I am the executive director of the Center for Family Representation, or CFR, the New York City agency referenced in Bennett Loudon’s Jan. 22 article, “Monroe County turns down $2.6 million grant.”
CFR was proud to serve as the interdisciplinary model (offering legal, social work and parent advocate support) for the state’s Office of Indigent Legal Services initiative that led to the award. Together with other interdisciplinary agencies, we represent the vast majority of poor parents who face abuse and neglect prosecutions in New York City family courts.
The suggestion by county officials that attorneys and social workers helping parents “early on” would lead to child intimidation and prevent caseworkers from monitoring families is blatantly untrue. Even when a parent has an attorney, caseworkers have the legal authority to take a child at risk, day or night. Attorneys cannot ethically interfere with a lawful investigation by intimidating anyone. In 30 years of representing children, foster care workers and parents, I never met a child who feared her mom or dad’s attorney—though I met far too many forever afraid of the caseworkers that took them away from their homes.
The truth is the program was modeled on CFR because of 15 years of strong results: over half of CFR’s clients’ children never enter foster care, and of those that do, their lengths of stay in care are far shorter than they were before CFR, and they rarely re-enter care. We estimate we’ve saved $37 million in foster care costs, but more important, we’ve saved hundreds of children from the devastating impact of being taken from their families, schools, friends and communities when that was not necessary. County officials appear silent on those harms.
CFR provides parents with a skilled team at what may be the most tumultuous period in their lives, proving you can honor a family’s legal rights and preserve safety. Our teams promote meaningful assessments of the family to help department caseworkers resist cookie-cutter service plans. We make additional referrals and home visits, and trouble-shoot housing, public benefits and educational issues, giving the department an additional resource in supporting a family. We appear in court armed with critical information that helps judges make better safety decisions and often reduces the need for lengthy litigation. Our team model builds trust, so parents hear us when we work with them to engage productively with the department and service providers. And our city protective agency continues to reach out to CFR and other parent providers as trusted partners for numerous activities related to its policy and practice.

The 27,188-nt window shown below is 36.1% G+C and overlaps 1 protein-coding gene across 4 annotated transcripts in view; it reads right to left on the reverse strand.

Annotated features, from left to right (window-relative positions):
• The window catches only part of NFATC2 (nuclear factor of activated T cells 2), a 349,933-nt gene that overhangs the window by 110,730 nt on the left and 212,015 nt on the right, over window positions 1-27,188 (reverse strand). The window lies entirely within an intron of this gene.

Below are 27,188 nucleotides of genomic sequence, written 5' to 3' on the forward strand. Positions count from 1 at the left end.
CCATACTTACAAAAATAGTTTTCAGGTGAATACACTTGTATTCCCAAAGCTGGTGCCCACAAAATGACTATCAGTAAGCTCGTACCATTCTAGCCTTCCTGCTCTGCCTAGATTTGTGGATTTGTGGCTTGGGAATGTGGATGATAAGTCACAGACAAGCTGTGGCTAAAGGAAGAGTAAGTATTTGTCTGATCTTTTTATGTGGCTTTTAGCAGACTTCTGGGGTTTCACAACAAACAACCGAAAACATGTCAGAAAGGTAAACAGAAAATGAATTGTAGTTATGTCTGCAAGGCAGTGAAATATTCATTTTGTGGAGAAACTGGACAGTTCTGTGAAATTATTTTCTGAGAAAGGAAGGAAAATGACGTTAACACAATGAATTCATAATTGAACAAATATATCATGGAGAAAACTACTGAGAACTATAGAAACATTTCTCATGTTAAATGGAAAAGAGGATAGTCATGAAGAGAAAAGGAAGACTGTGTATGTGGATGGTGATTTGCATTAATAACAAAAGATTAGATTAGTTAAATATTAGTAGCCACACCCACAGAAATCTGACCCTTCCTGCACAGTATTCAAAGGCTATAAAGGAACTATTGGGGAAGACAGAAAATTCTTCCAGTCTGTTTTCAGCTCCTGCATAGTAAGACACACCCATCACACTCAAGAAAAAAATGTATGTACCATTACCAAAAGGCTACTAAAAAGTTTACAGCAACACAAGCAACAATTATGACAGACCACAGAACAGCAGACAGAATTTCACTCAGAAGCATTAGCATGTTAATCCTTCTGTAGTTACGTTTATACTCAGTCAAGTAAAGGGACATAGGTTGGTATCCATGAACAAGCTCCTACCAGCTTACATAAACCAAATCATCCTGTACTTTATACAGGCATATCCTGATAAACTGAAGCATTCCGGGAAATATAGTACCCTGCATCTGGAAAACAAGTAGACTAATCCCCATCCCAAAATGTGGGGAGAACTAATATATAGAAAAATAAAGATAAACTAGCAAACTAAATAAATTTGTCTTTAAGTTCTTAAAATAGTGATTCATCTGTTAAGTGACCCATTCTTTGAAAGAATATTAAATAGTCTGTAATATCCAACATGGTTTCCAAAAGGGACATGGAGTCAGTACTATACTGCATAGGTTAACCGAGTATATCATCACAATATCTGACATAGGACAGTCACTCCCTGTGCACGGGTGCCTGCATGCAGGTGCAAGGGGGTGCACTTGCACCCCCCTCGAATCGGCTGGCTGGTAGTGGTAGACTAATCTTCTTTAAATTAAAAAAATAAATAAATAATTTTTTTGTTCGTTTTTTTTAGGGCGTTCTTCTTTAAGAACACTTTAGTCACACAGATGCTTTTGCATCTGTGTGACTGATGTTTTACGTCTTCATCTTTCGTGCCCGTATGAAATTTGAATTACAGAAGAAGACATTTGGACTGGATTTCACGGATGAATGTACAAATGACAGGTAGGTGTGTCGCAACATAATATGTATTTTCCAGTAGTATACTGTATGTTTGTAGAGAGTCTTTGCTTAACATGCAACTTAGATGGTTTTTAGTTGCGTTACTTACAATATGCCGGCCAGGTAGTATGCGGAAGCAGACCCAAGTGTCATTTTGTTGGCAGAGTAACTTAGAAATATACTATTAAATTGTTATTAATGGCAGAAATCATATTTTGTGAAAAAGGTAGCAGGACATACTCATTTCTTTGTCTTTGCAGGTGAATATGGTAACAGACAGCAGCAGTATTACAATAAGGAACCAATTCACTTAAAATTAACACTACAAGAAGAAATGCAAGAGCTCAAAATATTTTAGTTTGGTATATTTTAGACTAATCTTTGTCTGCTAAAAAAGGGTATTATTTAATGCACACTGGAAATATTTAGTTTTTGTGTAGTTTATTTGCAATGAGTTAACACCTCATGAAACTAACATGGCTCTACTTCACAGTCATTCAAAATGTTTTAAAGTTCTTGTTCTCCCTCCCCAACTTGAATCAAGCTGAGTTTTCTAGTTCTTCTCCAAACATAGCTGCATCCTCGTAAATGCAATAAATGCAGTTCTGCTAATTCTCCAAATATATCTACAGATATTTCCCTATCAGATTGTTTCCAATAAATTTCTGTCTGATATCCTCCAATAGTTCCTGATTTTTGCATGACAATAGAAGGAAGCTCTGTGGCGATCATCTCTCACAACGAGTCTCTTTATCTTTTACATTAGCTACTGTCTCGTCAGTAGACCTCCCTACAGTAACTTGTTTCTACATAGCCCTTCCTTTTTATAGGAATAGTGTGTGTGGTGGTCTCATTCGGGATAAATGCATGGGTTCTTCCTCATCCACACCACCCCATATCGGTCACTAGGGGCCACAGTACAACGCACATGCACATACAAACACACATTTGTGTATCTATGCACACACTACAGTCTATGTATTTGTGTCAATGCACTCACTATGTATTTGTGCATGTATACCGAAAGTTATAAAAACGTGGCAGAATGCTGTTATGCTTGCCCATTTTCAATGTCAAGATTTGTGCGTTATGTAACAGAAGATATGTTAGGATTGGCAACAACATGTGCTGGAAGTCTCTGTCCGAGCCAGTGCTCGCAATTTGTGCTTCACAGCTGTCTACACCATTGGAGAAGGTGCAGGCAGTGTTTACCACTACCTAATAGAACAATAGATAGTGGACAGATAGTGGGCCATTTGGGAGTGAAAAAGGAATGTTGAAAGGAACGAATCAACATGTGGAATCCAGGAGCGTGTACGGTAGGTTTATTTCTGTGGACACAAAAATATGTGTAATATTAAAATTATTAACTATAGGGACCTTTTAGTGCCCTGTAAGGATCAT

CFR once had funding to work with parents prior to a court case. We partnered with our city protective agency to pilot the exact approach which would have been made possible by the grant: City worker referred parents to CFR during a child protective investigation. Staff from both our agencies had to confront philosophical differences over the dual goals of engaging parents while ensuring child safety and the city had to become comfortable with an advocate supporting the parent who often disagreed with it and with whom the parent enjoyed a confidential relationship. But for 38 of the 48 families supported by the project, there was no child protective removal and no filing in family court.
Most parents profoundly mistrust child protective workers. Especially when they fear they will lose custody of their children, they have difficulty accessing an array of services at the point when they need them the most. Skilled advocates like those at CFR provide a needed bridge. Monroe County officials’ statements continue a trend of fear mongering that prevents change in the very systems that most need it.
Monroe County has squandered a chance to promote parent engagement, better judicial decisions and family safety —they left money on the table and children at risk.
Michele Cortese, executive director of the Center for Family Representation in New York City, is a Rochester native.